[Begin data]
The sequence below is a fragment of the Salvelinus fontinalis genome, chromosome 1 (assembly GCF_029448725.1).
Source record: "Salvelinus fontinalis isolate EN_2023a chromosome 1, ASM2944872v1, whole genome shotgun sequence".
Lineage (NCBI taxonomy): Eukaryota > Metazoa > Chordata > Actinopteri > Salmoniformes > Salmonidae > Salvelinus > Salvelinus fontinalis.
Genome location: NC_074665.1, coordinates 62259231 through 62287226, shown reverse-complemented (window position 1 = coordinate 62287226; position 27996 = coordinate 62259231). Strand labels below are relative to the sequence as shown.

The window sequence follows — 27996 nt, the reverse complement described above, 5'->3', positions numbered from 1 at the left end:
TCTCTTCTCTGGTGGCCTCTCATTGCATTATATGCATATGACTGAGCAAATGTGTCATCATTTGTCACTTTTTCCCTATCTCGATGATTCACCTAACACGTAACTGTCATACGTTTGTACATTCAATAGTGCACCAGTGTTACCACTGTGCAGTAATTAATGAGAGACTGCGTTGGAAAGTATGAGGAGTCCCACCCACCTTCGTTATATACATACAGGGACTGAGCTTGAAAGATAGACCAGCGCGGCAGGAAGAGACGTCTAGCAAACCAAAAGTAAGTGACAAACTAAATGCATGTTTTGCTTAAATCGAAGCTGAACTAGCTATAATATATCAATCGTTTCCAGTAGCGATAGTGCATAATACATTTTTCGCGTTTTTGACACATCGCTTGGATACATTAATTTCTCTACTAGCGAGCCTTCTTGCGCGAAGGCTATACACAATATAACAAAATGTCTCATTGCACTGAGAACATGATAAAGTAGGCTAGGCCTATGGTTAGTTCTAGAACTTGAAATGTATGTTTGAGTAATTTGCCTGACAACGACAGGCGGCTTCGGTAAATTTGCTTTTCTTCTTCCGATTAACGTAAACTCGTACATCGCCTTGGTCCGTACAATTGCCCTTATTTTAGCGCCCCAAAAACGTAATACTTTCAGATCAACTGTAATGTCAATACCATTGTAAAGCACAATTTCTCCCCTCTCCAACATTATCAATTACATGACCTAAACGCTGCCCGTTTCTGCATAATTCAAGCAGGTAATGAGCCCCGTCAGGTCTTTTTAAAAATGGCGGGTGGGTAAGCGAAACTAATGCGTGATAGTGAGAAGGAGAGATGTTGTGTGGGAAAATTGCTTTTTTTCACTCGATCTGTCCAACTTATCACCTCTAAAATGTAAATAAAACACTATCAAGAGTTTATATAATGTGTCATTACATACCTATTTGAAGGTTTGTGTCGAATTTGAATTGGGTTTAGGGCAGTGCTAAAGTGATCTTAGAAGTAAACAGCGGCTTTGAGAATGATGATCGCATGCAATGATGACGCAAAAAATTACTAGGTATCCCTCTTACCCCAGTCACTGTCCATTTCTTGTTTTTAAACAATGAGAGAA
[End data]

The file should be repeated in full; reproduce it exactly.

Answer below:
The sequence below is a fragment of the Salvelinus fontinalis genome, chromosome 1 (assembly GCF_029448725.1).
Source record: "Salvelinus fontinalis isolate EN_2023a chromosome 1, ASM2944872v1, whole genome shotgun sequence".
Lineage (NCBI taxonomy): Eukaryota > Metazoa > Chordata > Actinopteri > Salmoniformes > Salmonidae > Salvelinus > Salvelinus fontinalis.
Genome location: NC_074665.1, coordinates 62259231 through 62287226, shown reverse-complemented (window position 1 = coordinate 62287226; position 27996 = coordinate 62259231). Strand labels below are relative to the sequence as shown.

The window sequence follows — 27996 nt, the reverse complement described above, 5'->3', positions numbered from 1 at the left end:
TCTCTTCTCTGGTGGCCTCTCATTGCATTATATGCATATGACTGAGCAAATGTGTCATCATTTGTCACTTTTTCCCTATCTCGATGATTCACCTAACACGTAACTGTCATACGTTTGTACATTCAATAGTGCACCAGTGTTACCACTGTGCAGTAATTAATGAGAGACTGCGTTGGAAAGTATGAGGAGTCCCACCCACCTTCGTTATATACATACAGGGACTGAGCTTGAAAGATAGACCAGCGCGGCAGGAAGAGACGTCTAGCAAACCAAAAGTAAGTGACAAACTAAATGCATGTTTTGCTTAAATCGAAGCTGAACTAGCTATAATATATCAATCGTTTCCAGTAGCGATAGTGCATAATACATTTTTCGCGTTTTTGACACATCGCTTGGATACATTAATTTCTCTACTAGCGAGCCTTCTTGCGCGAAGGCTATACACAATATAACAAAATGTCTCATTGCACTGAGAACATGATAAAGTAGGCTAGGCCTATGGTTAGTTCTAGAACTTGAAATGTATGTTTGAGTAATTTGCCTGACAACGACAGGCGGCTTCGGTAAATTTGCTTTTCTTCTTCCGATTAACGTAAACTCGTACATCGCCTTGGTCCGTACAATTGCCCTTATTTTAGCGCCCCAAAAACGTAATACTTTCAGATCAACTGTAATGTCAATACCATTGTAAAGCACAATTTCTCCCCTCTCCAACATTATCAATTACATGACCTAAACGCTGCCCGTTTCTGCATAATTCAAGCAGGTAATGAGCCCCGTCAGGTCTTTTTAAAAATGGCGGGTGGGTAAGCGAAACTAATGCGTGATAGTGAGAAGGAGAGATGTTGTGTGGGAAAATTGCTTTTTTTCACTCGATCTGTCCAACTTATCACCTCTAAAATGTAAATAAAACACTATCAAGAGTTTATATAATGTGTCATTACATACCTATTTGAAGGTTTGTGTCGAATTTGAATTGGGTTTAGGGCAGTGCTAAAGTGATCTTAGAAGTAAACAGCGGCTTTGAGAATGATGATCGCATGCAATGATGACGCAAAAAATTACTAGGTATCCCTCTTACCCCAGTCACTGTCCATTTCTTGTTTTTAAACAATGAGAGAA